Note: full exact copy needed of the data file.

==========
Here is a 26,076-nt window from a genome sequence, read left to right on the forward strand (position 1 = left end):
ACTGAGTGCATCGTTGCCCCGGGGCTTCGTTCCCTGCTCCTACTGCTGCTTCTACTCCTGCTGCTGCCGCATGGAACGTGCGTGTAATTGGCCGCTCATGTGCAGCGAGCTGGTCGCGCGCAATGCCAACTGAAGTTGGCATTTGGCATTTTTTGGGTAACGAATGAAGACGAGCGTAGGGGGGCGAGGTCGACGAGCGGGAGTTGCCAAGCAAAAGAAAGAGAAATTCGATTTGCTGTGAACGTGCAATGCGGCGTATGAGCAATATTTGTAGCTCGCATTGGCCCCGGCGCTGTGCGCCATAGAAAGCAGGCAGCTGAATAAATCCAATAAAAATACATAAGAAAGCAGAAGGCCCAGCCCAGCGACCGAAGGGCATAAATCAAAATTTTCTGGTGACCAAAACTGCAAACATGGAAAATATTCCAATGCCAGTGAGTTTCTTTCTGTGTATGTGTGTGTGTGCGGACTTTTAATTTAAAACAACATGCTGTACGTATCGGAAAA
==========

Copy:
Here is a 26,076-nt window from a genome sequence, read left to right on the forward strand (position 1 = left end):
ACTGAGTGCATCGTTGCCCCGGGGCTTCGTTCCCTGCTCCTACTGCTGCTTCTACTCCTGCTGCTGCCGCATGGAACGTGCGTGTAATTGGCCGCTCATGTGCAGCGAGCTGGTCGCGCGCAATGCCAACTGAAGTTGGCATTTGGCATTTTTTGGGTAACGAATGAAGACGAGCGTAGGGGGGCGAGGTCGACGAGCGGGAGTTGCCAAGCAAAAGAAAGAGAAATTCGATTTGCTGTGAACGTGCAATGCGGCGTATGAGCAATATTTGTAGCTCGCATTGGCCCCGGCGCTGTGCGCCATAGAAAGCAGGCAGCTGAATAAATCCAATAAAAATACATAAGAAAGCAGAAGGCCCAGCCCAGCGACCGAAGGGCATAAATCAAAATTTTCTGGTGACCAAAACTGCAAACATGGAAAATATTCCAATGCCAGTGAGTTTCTTTCTGTGTATGTGTGTGTGTGCGGACTTTTAATTTAAAACAACATGCTGTACGTATCGGAAAA